gms | German Medical Science

GMDS 2012: 57. Jahrestagung der Deutschen Gesellschaft für Medizinische Informatik, Biometrie und Epidemiologie e. V. (GMDS)

Deutsche Gesellschaft für Medizinische Informatik, Biometrie und Epidemiologie

16. - 20.09.2012, Braunschweig

Virtual bone reconstruction for forensic documentation

Meeting Abstract

  • Markus Alexander Auf der Mauer Asmuss - Universitätsklinikum Hamburg-Eppendorf, Deutschland
  • Eilin Jopp - Universitätsklinikum Hamburg-Eppendorf, Deutschland
  • Dennis Säring - Universitätsklinikum Hamburg-Eppendorf, Deutschland

GMDS 2012. 57. Jahrestagung der Deutschen Gesellschaft für Medizinische Informatik, Biometrie und Epidemiologie e.V. (GMDS). Braunschweig, 16.-20.09.2012. Düsseldorf: German Medical Science GMS Publishing House; 2012. Doc12gmds120

doi: 10.3205/12gmds120, urn:nbn:de:0183-12gmds1203

Published: September 13, 2012

© 2012 Auf der Mauer Asmuss et al.
This is an Open Access article distributed under the terms of the Creative Commons Attribution License ( You are free: to Share – to copy, distribute and transmit the work, provided the original author and source are credited.



Background: Medical imaging techniques and 3D modeling of image data have a growing importance in forensic investigations. They are used for the documentation of cases, the confirmation of autopsy findings and even to provide additional information [1], [2], [3].

The standard forensic post-mortem procedure for bone fractures is done in four steps: macerate, boil and join bone fragments and finally taking photographs. Due to actual imaging techniques and image processing the fracture reconstruction step can be recreated virtually. The problem here is handling a surface model with a 2D input device in a 3D virtual scene. Therefore in [4] haptic devices were used for the reconstruction. This approach requires considerable user-interaction time and training. The aim of our work is to evaluate methods that enable a semi-automatic reconstruction with reduced interaction time. For this purpose, a landmark-based registration [5] was implemented into our software tool.

Materials and Methods: CT data was acquired from an actual forensic case with multiple fractures. For the evaluation of the reconstruction process using the registration approach a gold-standard is needed. Therefore, two small fragments of a humeral bone were generated by cutting the bone in half once with a plane and once with a free form line. The fragments were placed in the 3D scene randomly and reassembled using a different number of landmarks (n=4,6,10,20) per surface. This was repeated five times for each scenario. For the quantitative evaluation distances between landmarks and distances between the reconstructed surface model and the gold-standard were computed. Finally, the method was applied on the real femur fracture and the result was rated qualitatively.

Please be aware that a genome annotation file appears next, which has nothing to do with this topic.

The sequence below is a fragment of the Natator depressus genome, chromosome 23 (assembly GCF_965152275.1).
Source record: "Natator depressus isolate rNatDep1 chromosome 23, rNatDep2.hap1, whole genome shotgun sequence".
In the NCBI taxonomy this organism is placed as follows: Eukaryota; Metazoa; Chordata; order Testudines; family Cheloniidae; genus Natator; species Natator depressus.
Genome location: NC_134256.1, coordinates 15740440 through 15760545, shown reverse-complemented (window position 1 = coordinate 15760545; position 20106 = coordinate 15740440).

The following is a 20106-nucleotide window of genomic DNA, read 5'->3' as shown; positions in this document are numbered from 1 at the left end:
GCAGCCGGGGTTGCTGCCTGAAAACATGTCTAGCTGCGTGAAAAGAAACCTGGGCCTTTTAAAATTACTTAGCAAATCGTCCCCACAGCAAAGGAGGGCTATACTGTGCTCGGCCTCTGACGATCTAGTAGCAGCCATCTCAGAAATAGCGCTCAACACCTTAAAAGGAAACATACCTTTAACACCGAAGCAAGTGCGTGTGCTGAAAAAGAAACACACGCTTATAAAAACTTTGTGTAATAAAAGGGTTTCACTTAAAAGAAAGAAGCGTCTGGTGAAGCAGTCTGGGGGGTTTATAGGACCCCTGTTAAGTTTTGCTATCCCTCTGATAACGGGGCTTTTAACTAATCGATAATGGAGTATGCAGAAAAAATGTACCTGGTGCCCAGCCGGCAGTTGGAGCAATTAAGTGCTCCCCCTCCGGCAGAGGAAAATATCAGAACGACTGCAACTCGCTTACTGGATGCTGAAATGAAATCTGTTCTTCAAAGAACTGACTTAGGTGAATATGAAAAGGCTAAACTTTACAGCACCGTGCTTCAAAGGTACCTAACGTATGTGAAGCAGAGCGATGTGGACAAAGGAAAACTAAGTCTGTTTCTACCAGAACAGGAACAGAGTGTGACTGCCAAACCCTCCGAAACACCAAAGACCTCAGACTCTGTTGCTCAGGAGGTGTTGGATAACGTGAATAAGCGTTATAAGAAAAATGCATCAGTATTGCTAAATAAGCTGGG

Results: For both scenarios the lowest average mean distance between the reconstructed surface model and the gold-standard was achieved using n=20 landmarks, values being 0,034 mm for the first scenario and 0,056 mm for the second one. Placing n=10 landmarks instead, reduces the interaction time 50% and aggravates our distances by about 23% and 16% respectively. Similar behavior was observed with the distances between the correspondent landmarks after the registration.

Lastly, the real femur fracture was reconstructed. The forensic expert evaluated the result as acceptable for forensic documentation. Pictures from different camera views or even videos can improve the quality of the documentation.

Conclusions: Overall, our semi-automatic method returned good qualitative and quantitative results and required less interaction time than manual and haptic approaches. A tendency of lower surface distances using more landmarks was observed. Thus, an idea for the future could be to perform the reconstruction of the surface models by extracting and registering the fracture lines of both fragments.


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